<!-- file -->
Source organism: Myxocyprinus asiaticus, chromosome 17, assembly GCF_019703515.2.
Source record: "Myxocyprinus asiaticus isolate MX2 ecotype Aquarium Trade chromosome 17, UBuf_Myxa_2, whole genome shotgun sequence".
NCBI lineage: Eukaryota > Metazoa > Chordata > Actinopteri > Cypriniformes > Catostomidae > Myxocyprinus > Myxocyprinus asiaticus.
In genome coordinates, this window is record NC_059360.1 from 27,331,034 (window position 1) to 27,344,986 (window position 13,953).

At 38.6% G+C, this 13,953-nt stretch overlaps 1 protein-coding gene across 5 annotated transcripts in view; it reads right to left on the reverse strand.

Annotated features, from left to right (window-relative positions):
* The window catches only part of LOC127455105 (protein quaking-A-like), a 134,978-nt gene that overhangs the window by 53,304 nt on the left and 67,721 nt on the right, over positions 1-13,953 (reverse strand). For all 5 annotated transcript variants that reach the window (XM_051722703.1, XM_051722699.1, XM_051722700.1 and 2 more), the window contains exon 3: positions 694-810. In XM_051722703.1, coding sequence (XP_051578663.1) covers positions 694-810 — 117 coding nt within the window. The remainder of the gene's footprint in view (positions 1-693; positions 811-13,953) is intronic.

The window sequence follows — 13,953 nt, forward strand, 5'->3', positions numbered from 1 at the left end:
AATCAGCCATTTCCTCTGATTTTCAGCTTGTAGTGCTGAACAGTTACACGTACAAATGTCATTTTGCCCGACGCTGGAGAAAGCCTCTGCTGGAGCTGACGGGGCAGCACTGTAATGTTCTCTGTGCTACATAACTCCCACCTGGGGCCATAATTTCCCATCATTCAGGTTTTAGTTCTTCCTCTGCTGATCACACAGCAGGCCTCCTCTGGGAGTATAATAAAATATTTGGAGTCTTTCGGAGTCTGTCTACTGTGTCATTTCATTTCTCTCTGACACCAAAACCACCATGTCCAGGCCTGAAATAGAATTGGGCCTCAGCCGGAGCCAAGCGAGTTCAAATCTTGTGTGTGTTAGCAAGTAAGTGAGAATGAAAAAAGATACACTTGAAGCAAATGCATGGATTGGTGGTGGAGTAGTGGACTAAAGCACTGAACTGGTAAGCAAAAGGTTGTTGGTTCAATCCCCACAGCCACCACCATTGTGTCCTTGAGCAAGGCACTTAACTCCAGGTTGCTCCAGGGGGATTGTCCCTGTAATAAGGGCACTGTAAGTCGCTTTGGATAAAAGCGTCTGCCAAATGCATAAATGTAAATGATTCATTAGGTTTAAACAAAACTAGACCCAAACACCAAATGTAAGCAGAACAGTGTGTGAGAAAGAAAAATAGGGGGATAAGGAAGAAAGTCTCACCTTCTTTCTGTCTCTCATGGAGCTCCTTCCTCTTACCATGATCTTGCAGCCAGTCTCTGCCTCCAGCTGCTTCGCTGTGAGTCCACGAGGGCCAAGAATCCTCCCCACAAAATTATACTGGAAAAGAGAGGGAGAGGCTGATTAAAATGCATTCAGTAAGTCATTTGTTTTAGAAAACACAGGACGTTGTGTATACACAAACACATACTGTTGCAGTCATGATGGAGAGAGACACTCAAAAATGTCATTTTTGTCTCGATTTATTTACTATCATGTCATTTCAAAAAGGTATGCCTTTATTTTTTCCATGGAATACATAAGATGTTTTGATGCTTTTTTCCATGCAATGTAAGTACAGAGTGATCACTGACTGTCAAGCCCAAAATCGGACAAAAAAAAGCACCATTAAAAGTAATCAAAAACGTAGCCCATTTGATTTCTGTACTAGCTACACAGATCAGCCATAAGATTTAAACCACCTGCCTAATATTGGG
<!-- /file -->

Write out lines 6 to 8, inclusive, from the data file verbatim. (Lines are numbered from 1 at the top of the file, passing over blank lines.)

Annotated features, from left to right (window-relative positions):
* The window catches only part of LOC127455105 (protein quaking-A-like), a 134,978-nt gene that overhangs the window by 53,304 nt on the left and 67,721 nt on the right, over positions 1-13,953 (reverse strand). For all 5 annotated transcript variants that reach the window (XM_051722703.1, XM_051722699.1, XM_051722700.1 and 2 more), the window contains exon 3: positions 694-810. In XM_051722703.1, coding sequence (XP_051578663.1) covers positions 694-810 — 117 coding nt within the window. The remainder of the gene's footprint in view (positions 1-693; positions 811-13,953) is intronic.

The window sequence follows — 13,953 nt, forward strand, 5'->3', positions numbered from 1 at the left end: